Holmes County Adventure Day

The first week Tom and I were back in Ohio, we had a Holmes County Adventure Day – just the two of us.  But we had so much fun, that we got Mom and Dad and went back to two of the same places for another Holmes County Adventure Day with them.

Tom learned how to make buckets over the summer and he wants to continue developing that skill.  In order to do so, he needs some of the specialized tools that coopering takes.  The best place to find old specialized hand tools is the Colonial Homestead Antique Shop, owned by Dan Raber.  We have been there several times and Tom called Dan to be sure he would have some of the tools Tom wanted.

The Colonial Homestead Antique Shop has moved from downtown Millersburg to a larger space outside town.  It was still chock full of tools.  In fact, Dan got rid of most of the antiques that weren’t tools.  Tom found almost all the tools he needed.  There were two things he wanted that Dan didn’t have.  Dan said he would look out for the barrel measure gauge, because it is very rare and difficult to find.  Tom also wanted a froe and Dan didn’t have one in stock, so he sold Tom his.  Dan was going to an big antique show later in the week and knew he could get another one there.  Now that is personal service!

After loading up with tools at Colonial Homestead, Tom told me to pick a place for lunch.  I picked Hershbergers Farm and Bakery which was close by.  When we got there, we were amazed by the size of the Holmes County operation.  I expected a bakery with some sandwiches but it was so much more.

Hershbergers Farm and Bakery has at least four separate stores in one location.  We started with the “restaurant” portion because I was hungry!  Tom and I both ordered burgers made from Angus beef raised on the farm.  The burgers weren’t anything special, but we could have also gotten kettle corn which was being popped right there, or home churned ice cream.   The food was all served from booths outside and there were plenty of picnic tables where we could eat.  While we ate, we watched a farrier shoeing a big work horse.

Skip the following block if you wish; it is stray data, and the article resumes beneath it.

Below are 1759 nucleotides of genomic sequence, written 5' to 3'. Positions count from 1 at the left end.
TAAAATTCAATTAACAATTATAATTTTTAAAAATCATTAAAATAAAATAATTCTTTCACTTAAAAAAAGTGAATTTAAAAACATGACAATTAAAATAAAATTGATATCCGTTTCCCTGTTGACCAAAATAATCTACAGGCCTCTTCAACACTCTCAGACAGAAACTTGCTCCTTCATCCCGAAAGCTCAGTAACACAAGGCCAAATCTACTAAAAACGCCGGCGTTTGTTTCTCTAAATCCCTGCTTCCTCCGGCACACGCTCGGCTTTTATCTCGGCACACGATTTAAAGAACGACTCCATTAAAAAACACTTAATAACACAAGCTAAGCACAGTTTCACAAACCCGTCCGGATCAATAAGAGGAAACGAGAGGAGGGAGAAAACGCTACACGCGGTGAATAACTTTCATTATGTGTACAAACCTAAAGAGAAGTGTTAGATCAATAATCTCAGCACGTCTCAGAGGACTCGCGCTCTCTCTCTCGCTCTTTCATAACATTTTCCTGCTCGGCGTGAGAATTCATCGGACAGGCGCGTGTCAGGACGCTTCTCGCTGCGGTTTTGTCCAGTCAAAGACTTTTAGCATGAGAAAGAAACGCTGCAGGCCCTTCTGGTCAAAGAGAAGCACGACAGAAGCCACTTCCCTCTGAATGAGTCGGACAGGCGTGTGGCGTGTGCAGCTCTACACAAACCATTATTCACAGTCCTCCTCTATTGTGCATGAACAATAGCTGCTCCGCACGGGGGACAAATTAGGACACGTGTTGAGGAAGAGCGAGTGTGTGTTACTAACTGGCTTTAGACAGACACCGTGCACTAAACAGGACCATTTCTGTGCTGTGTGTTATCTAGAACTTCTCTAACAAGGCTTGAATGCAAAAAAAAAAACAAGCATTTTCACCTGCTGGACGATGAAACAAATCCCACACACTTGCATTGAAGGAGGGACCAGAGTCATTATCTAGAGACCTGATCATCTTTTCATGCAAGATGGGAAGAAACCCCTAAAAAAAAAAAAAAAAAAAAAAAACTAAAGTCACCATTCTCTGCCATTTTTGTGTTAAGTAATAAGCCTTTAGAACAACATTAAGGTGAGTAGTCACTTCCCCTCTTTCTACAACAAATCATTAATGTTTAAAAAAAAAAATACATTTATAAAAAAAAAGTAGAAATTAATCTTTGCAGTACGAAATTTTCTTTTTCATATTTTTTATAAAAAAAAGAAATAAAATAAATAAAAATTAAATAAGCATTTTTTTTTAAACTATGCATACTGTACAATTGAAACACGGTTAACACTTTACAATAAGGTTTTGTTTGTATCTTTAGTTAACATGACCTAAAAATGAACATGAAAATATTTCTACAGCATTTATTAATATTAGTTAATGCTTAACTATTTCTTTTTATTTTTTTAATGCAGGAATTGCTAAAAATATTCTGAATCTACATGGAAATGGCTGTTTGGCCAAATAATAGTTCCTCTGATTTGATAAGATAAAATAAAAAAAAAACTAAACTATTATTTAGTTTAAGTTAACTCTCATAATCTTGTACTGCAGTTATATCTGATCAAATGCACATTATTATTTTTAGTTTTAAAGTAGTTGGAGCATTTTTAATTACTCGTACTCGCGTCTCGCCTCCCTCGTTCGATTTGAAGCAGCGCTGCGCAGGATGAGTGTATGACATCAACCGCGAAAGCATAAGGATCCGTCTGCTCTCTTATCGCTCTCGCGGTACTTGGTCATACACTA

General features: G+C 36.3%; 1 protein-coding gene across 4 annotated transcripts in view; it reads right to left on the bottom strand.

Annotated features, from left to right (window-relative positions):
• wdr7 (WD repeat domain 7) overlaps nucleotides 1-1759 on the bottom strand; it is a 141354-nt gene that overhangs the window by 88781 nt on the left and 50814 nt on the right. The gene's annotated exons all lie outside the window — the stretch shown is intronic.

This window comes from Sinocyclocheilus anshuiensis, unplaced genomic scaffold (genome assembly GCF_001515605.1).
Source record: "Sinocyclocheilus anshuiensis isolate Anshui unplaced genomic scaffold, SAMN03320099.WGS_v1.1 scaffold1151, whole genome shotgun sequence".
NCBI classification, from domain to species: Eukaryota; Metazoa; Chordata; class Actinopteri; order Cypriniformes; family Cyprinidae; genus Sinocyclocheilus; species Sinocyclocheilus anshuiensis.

Next we headed to the bakery which also included a big cheese shop and candy store.  When we took Mom and Dad there, Dad was very pleased by the price of the locally made maple syrup.  Jackie had asked for an apple pie, so I had to ask her which kind:  double crust or dutch apple.  They had small pies, so I ended up getting her one of each.  We also got some chocolate chip bars and some filled cookies.  There were Amish Fry Pies and delicious smelling donuts.

Small pumpkins
Bigger pumpkins
A really big pumpkin!
Apple pies

Next to the bakery was lots of fresh produce.  In October it was mostly apples, pumpkins, and gourds.  The gourds were beautiful and they had a giant pumpkin on display out front.  Mom got some yellow delicious apples and we enjoyed those for a snack later in the afternoon.

Across the drive from the bakery was an antique store, a huge lawn chair display, and a leather shop.  The antique store looked small, compared to Colonial Homestead, but it was filled with kinds of treasures.  Tom, with Dad’s help, found another tool that Dan had not had.  The lawn chairs were perfectly situated to provide a resting place for people waiting while companions shopped.

The final section of Hershbergers Farm and Bakery was a petting zoo and Amish buggy rides.  The petting zoo was $5 per person and there was a line of parents and grandparents with children.  The Amish buggy rides were $7 per person and they would take you out to the pumpkin patch to choose your own pumpkin.  I was amazed at the size of the operation and the number of people there.  Not only were there tons of Amish working, but there were hundreds of visitors.  We even saw an Amish school children field trip!

After leaving Herschbergers, we went to Lehman’s Hardware Store in northern Holmes County.  Mom and Dad had been there before but it was new to Tom and I.  When you go into Lehman’s, they give you a map and tell you to plan on spending two hours exploring the store.  It is huge and goes on and on.   Lehman’s caters to the Amish and people looking for old-fashioned tools and home goods.  It has a national reputation.  When we were looking for a hand-cranked ice cream maker at Fort Union, Ranger Lisa told us to look at Lehman’s.

Paul Weaver carvings

Tom and I spent a lot of time wandering around the store.  We saw wood stoves and gas lamps.  Some very pricey appliances that looked like they belonged in the 1930’s.  There was a puzzle and card section.  A big tool section without a single power tool.  Scattered around the store were antiques of many different kinds but they weren’t for sale.  There were meat grinders and hand cranked washing machines.  Tom liked the book section which had the Foxfire series and other tool books.  None of the toys in the big toy and game room required a single battery.

When we went back with Mom and Dad, we spent most of our time in the Buggy Barn, which had a display of wood carvings by artist Paul Weaver.  Paul Weaver carves out of a single piece butternut wood.  His carvings are remarkably detailed and three-dimensional.  We loved admiring each carving and picking out the little details that made them so wonderful.  Lehman’s has lots of special events like this through the year.

We enjoyed both of our days in Holmes County.  Every time we go we find something new and interesting to explore.